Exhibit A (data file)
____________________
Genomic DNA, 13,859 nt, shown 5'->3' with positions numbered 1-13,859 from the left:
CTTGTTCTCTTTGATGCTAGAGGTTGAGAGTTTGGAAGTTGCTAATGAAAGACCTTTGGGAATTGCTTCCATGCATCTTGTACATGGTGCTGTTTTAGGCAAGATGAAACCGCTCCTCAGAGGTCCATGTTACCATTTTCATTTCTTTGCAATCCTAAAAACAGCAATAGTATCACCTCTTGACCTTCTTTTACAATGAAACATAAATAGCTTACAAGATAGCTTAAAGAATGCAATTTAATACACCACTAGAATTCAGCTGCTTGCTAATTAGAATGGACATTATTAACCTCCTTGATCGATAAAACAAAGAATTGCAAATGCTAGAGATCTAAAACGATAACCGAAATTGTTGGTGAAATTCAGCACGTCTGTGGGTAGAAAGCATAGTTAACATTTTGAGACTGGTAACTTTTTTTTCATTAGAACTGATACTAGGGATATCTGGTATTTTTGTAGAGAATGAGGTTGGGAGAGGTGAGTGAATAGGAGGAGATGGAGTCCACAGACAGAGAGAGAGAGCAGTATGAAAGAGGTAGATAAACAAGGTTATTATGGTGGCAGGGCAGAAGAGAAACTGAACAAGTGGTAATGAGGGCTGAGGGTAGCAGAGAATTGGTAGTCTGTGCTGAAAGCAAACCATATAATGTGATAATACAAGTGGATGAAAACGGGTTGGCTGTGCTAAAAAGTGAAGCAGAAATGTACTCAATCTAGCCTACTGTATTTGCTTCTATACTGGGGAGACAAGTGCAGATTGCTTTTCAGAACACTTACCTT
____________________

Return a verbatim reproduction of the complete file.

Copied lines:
Genomic DNA, 13,859 nt, shown 5'->3' with positions numbered 1-13,859 from the left:
CTTGTTCTCTTTGATGCTAGAGGTTGAGAGTTTGGAAGTTGCTAATGAAAGACCTTTGGGAATTGCTTCCATGCATCTTGTACATGGTGCTGTTTTAGGCAAGATGAAACCGCTCCTCAGAGGTCCATGTTACCATTTTCATTTCTTTGCAATCCTAAAAACAGCAATAGTATCACCTCTTGACCTTCTTTTACAATGAAACATAAATAGCTTACAAGATAGCTTAAAGAATGCAATTTAATACACCACTAGAATTCAGCTGCTTGCTAATTAGAATGGACATTATTAACCTCCTTGATCGATAAAACAAAGAATTGCAAATGCTAGAGATCTAAAACGATAACCGAAATTGTTGGTGAAATTCAGCACGTCTGTGGGTAGAAAGCATAGTTAACATTTTGAGACTGGTAACTTTTTTTTCATTAGAACTGATACTAGGGATATCTGGTATTTTTGTAGAGAATGAGGTTGGGAGAGGTGAGTGAATAGGAGGAGATGGAGTCCACAGACAGAGAGAGAGAGCAGTATGAAAGAGGTAGATAAACAAGGTTATTATGGTGGCAGGGCAGAAGAGAAACTGAACAAGTGGTAATGAGGGCTGAGGGTAGCAGAGAATTGGTAGTCTGTGCTGAAAGCAAACCATATAATGTGATAATACAAGTGGATGAAAACGGGTTGGCTGTGCTAAAAAGTGAAGCAGAAATGTACTCAATCTAGCCTACTGTATTTGCTTCTATACTGGGGAGACAAGTGCAGATTGCTTTTCAGAACACTTACCTT